• FedNow: Federal Reserve issues new rules to facilitate instant payments. The Federal Reserve Board has announced the issuance of new rules to provide the regulatory framework necessary to support an interbank real-time gross settlement service with integrated clearing functionality. Known as the FedNow Service, it is intended to be available on a 24x7x365-basis and to support instant payments in the US. According to its May 19 announcement, the Board hopes to bring the FedNow Service online in 2023. Effective October 1, 2022, the rules will be included as a new subpart to Regulation J (12 C.F.R. part 210), which has traditionally provided the regulatory framework for the collection and return of checks through the Federal Reserve System (subpart A) and the terms and conditions governing funds transfers over the Fedwire Funds Service (subpart B).
    • One feature of new subpart C is its incorporation of the provisions of Article 4A of the Uniform Commercial Code, or the UCC, to transfers over the FedNow Service, to the extent that these provisions are not otherwise inconsistent with the Board’s rules. The Board based the decision to do so on the belief that the benefits of such a structure outweighed the burdens of needing to determine whether, and to what extent, a particular transaction may be governed by one or more provisions found in UCC Article 4A, the Electronic Funds Transfer Act (EFTA) or the Board’s FedNow Service rules. These benefits included the ability for financial institutions to be protected from consequential damages (unless provided otherwise in express written agreement), which is believed to reduce costs associated with the speedier transactions. To the extent that a transfer conducted over the FedNow Service is also an “electronic fund transfer” under the EFTA, the provisions of both subpart C and the EFTA would govern, with the EFTA prevailing over any inconsistency – providing a level of consumer protection to immediately settled consumer transactions.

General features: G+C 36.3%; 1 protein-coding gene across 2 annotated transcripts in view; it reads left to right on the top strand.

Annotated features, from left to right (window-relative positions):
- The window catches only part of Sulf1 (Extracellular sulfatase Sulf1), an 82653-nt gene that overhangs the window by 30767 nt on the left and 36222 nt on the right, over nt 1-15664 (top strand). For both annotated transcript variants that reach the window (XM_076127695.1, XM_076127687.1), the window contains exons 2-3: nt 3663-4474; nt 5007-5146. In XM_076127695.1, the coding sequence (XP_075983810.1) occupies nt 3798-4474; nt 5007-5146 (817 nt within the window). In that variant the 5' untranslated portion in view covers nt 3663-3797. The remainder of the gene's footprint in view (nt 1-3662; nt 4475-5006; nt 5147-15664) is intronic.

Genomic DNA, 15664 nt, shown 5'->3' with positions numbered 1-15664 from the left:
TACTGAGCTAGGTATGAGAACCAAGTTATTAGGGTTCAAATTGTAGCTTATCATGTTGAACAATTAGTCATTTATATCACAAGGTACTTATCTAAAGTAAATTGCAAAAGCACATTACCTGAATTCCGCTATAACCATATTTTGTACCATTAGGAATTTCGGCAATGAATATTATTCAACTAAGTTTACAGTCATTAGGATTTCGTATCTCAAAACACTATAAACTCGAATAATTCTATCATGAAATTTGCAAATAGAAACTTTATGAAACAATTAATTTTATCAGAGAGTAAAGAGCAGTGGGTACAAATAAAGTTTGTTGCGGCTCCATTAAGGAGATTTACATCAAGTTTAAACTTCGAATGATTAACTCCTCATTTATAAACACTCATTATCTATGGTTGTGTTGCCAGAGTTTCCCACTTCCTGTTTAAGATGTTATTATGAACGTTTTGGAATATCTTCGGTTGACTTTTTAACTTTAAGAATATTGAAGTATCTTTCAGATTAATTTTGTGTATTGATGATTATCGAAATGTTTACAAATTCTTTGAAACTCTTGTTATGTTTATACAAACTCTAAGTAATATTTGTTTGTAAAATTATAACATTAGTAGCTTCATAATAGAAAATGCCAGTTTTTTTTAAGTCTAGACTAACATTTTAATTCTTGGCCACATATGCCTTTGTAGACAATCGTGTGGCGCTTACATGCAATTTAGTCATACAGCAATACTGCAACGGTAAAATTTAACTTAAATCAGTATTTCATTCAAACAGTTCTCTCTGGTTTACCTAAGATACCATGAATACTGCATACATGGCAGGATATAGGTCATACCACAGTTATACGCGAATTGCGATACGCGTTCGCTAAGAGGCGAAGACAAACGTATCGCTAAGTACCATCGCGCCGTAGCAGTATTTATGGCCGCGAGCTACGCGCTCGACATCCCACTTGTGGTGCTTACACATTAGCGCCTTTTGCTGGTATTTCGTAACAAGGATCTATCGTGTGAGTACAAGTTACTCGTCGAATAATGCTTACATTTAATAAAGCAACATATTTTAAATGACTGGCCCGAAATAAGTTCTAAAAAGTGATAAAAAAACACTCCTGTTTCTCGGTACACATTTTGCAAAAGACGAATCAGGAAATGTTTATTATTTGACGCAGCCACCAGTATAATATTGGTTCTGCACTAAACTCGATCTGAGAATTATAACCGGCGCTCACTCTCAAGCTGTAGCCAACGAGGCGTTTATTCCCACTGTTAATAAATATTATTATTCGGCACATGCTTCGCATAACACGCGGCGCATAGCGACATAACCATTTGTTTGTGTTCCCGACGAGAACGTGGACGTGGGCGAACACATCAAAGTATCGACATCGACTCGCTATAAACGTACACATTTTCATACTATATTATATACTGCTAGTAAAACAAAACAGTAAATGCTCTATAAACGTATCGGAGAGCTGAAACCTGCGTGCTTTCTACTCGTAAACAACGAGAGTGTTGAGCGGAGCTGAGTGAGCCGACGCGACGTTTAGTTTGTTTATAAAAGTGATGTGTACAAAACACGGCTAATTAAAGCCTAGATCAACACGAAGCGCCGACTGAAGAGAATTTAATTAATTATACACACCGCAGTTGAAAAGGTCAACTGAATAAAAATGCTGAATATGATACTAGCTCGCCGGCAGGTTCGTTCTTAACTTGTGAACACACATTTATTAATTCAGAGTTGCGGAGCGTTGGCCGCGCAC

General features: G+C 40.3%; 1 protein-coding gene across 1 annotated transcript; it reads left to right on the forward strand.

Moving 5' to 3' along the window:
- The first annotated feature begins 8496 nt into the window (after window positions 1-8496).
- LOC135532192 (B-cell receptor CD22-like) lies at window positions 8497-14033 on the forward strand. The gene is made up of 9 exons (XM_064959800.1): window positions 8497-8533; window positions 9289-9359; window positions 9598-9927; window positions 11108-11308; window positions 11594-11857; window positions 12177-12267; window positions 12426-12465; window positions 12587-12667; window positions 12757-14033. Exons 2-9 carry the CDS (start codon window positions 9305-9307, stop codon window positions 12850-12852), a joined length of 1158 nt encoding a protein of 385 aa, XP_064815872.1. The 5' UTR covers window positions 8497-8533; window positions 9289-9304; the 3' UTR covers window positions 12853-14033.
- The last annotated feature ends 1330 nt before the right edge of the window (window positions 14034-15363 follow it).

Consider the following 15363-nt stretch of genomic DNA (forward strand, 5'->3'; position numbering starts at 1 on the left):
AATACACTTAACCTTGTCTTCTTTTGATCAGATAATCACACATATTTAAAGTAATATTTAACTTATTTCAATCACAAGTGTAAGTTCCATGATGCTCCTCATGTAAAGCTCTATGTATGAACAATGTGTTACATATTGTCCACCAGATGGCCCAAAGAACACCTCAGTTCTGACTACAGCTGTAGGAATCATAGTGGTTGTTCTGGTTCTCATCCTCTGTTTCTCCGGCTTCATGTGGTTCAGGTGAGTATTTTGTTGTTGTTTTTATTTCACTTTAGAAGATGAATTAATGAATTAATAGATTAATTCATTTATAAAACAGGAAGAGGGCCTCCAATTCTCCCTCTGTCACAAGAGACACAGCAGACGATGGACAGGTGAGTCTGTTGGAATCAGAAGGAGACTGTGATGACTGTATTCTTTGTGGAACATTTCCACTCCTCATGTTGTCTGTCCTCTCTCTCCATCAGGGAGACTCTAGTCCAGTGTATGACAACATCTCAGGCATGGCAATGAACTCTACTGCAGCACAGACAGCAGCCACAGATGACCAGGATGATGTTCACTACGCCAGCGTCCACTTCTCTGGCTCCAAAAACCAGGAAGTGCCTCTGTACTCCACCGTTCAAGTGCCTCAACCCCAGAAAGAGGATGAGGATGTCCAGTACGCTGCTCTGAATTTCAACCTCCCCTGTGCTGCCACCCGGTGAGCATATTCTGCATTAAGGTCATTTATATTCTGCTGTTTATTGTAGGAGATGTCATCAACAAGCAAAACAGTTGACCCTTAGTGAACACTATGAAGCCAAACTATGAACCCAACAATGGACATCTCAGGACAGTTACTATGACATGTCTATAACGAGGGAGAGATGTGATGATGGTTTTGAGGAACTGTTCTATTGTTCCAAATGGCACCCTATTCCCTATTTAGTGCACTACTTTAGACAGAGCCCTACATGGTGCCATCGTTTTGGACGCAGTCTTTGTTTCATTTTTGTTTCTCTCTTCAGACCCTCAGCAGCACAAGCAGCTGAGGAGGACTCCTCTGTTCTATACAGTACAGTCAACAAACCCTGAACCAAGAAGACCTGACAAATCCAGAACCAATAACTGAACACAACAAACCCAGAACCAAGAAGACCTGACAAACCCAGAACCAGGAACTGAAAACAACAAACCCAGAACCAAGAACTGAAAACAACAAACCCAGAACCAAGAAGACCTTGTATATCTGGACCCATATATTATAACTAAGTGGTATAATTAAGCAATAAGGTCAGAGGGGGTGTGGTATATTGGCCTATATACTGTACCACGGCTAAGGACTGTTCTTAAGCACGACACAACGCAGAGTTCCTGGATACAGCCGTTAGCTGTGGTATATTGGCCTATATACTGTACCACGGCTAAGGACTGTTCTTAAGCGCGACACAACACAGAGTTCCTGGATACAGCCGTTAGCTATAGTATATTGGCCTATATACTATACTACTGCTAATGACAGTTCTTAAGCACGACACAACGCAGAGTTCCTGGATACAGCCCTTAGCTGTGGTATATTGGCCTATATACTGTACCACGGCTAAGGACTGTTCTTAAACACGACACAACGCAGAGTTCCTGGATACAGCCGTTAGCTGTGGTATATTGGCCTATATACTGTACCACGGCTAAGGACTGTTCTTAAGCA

• Although the primary objective of the new rules will be to provide real-time funds availability, the Federal Reserve did not define what it means to provide funds “immediately.” In an effort to speed settlement, the rule limits instances where a beneficiary’s bank may request additional time to determine whether to accept a payment order only in instances where the bank has a reasonable basis to believe that the beneficiary is not entitled or permitted to receive the payment. Examples of these situations discussed in the rule’s commentary include situations where the recipient may be barred by US sanctions or where there is known fraudulent activity.
    • Finally, the Fed will continue to work with industry stakeholders to refine and address erroneous or misdirected payments. Currently, the sending bank has 60 calendar days after notice that a payment order has been accepted or that its settlement account was debited to inform a Federal Reserve Bank of facts concerning unauthorized or erroneously executed payment orders for purposes of UCC Article 4A.